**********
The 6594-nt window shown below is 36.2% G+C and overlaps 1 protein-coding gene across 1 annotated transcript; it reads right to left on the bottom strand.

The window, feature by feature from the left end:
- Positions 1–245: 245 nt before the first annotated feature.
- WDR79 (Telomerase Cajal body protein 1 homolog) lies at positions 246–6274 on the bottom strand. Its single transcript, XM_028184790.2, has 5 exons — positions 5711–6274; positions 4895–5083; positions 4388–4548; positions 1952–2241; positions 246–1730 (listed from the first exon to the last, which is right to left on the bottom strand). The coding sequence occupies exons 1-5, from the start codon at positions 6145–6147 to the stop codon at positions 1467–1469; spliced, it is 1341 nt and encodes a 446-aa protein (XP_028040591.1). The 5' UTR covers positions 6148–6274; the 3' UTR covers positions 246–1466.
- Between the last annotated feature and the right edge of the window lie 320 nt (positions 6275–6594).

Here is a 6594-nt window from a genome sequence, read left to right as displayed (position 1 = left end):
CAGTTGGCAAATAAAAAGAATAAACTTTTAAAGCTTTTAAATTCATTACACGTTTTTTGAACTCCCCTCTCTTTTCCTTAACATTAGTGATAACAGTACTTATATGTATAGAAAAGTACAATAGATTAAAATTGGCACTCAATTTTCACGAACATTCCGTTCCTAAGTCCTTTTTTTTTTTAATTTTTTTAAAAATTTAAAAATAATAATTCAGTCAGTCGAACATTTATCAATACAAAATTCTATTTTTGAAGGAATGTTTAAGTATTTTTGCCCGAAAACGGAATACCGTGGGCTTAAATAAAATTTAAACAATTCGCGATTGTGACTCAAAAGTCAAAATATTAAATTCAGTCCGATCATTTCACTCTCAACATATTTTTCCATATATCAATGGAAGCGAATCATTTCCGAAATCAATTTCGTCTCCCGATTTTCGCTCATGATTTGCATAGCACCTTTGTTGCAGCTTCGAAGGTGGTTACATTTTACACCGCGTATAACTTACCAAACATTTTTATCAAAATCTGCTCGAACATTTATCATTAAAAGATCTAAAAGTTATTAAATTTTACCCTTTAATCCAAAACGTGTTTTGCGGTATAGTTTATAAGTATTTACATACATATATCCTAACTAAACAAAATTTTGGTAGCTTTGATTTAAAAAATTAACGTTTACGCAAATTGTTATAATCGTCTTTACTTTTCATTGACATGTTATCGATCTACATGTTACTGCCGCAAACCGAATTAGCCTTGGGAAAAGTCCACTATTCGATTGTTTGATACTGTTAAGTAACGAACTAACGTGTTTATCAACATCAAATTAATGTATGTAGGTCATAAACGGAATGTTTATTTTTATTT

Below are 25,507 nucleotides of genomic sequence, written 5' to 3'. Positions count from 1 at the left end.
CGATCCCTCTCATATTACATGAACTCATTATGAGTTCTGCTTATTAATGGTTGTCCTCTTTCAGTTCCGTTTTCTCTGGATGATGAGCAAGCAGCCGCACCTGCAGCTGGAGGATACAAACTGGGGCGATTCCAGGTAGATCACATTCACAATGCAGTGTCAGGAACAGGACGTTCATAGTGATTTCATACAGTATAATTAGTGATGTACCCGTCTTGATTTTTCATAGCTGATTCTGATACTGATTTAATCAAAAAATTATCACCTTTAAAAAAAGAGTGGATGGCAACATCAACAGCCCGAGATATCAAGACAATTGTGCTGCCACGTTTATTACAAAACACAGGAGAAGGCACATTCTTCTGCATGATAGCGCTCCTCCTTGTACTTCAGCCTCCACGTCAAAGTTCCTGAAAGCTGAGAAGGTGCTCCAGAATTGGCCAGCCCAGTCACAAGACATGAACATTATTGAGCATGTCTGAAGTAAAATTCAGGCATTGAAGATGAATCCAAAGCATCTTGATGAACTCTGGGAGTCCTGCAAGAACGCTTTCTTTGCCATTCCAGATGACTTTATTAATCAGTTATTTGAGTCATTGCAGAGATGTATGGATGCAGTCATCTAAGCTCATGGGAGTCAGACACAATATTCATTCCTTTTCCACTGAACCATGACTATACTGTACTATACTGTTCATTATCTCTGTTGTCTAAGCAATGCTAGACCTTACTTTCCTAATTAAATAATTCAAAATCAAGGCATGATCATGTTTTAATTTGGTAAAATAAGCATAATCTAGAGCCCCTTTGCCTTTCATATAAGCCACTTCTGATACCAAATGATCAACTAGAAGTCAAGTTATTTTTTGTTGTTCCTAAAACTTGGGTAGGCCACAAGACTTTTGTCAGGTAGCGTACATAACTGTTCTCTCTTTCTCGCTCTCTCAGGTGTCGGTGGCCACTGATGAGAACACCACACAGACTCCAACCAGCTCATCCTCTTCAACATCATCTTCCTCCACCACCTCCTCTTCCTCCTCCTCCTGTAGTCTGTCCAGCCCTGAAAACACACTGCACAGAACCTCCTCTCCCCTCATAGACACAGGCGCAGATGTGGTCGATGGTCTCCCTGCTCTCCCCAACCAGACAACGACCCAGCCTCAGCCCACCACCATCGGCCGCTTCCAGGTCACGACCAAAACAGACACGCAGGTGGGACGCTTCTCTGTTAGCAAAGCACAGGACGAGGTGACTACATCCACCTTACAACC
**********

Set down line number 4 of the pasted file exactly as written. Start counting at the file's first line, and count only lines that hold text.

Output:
- WDR79 (Telomerase Cajal body protein 1 homolog) lies at positions 246–6274 on the bottom strand. Its single transcript, XM_028184790.2, has 5 exons — positions 5711–6274; positions 4895–5083; positions 4388–4548; positions 1952–2241; positions 246–1730 (listed from the first exon to the last, which is right to left on the bottom strand). The coding sequence occupies exons 1-5, from the start codon at positions 6145–6147 to the stop codon at positions 1467–1469; spliced, it is 1341 nt and encodes a 446-aa protein (XP_028040591.1). The 5' UTR covers positions 6148–6274; the 3' UTR covers positions 246–1466.